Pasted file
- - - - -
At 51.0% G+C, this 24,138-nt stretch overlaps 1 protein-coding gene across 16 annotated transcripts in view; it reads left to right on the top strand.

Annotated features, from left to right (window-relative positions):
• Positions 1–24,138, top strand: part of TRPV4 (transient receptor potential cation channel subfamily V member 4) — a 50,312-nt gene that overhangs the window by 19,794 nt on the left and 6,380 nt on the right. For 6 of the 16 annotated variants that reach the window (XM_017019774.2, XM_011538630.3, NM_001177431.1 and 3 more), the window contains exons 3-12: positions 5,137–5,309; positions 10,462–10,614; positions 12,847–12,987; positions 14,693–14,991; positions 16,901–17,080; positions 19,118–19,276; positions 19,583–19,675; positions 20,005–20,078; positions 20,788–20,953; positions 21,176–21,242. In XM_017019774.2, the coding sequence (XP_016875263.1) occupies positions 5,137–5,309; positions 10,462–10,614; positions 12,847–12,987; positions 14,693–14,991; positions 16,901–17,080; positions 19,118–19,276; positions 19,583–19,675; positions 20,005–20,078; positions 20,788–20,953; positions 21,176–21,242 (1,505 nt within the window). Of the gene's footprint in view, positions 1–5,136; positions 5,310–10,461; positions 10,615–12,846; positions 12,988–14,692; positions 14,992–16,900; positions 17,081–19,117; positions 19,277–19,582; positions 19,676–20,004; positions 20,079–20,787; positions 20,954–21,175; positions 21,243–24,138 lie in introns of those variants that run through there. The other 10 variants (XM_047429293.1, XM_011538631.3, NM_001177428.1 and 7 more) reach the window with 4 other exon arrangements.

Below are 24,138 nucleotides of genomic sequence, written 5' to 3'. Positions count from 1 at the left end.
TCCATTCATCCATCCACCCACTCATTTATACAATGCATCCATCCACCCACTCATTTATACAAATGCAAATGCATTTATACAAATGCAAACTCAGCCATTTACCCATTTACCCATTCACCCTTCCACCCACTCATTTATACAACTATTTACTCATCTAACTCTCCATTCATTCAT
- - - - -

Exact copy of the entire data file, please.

At 51.0% G+C, this 24,138-nt stretch overlaps 1 protein-coding gene across 16 annotated transcripts in view; it reads left to right on the top strand.

Annotated features, from left to right (window-relative positions):
• Positions 1–24,138, top strand: part of TRPV4 (transient receptor potential cation channel subfamily V member 4) — a 50,312-nt gene that overhangs the window by 19,794 nt on the left and 6,380 nt on the right. For 6 of the 16 annotated variants that reach the window (XM_017019774.2, XM_011538630.3, NM_001177431.1 and 3 more), the window contains exons 3-12: positions 5,137–5,309; positions 10,462–10,614; positions 12,847–12,987; positions 14,693–14,991; positions 16,901–17,080; positions 19,118–19,276; positions 19,583–19,675; positions 20,005–20,078; positions 20,788–20,953; positions 21,176–21,242. In XM_017019774.2, the coding sequence (XP_016875263.1) occupies positions 5,137–5,309; positions 10,462–10,614; positions 12,847–12,987; positions 14,693–14,991; positions 16,901–17,080; positions 19,118–19,276; positions 19,583–19,675; positions 20,005–20,078; positions 20,788–20,953; positions 21,176–21,242 (1,505 nt within the window). Of the gene's footprint in view, positions 1–5,136; positions 5,310–10,461; positions 10,615–12,846; positions 12,988–14,692; positions 14,992–16,900; positions 17,081–19,117; positions 19,277–19,582; positions 19,676–20,004; positions 20,079–20,787; positions 20,954–21,175; positions 21,243–24,138 lie in introns of those variants that run through there. The other 10 variants (XM_047429293.1, XM_011538631.3, NM_001177428.1 and 7 more) reach the window with 4 other exon arrangements.

Below are 24,138 nucleotides of genomic sequence, written 5' to 3'. Positions count from 1 at the left end.
TCCATTCATCCATCCACCCACTCATTTATACAATGCATCCATCCACCCACTCATTTATACAAATGCAAATGCATTTATACAAATGCAAACTCAGCCATTTACCCATTTACCCATTCACCCTTCCACCCACTCATTTATACAACTATTTACTCATCTAACTCTCCATTCATTCAT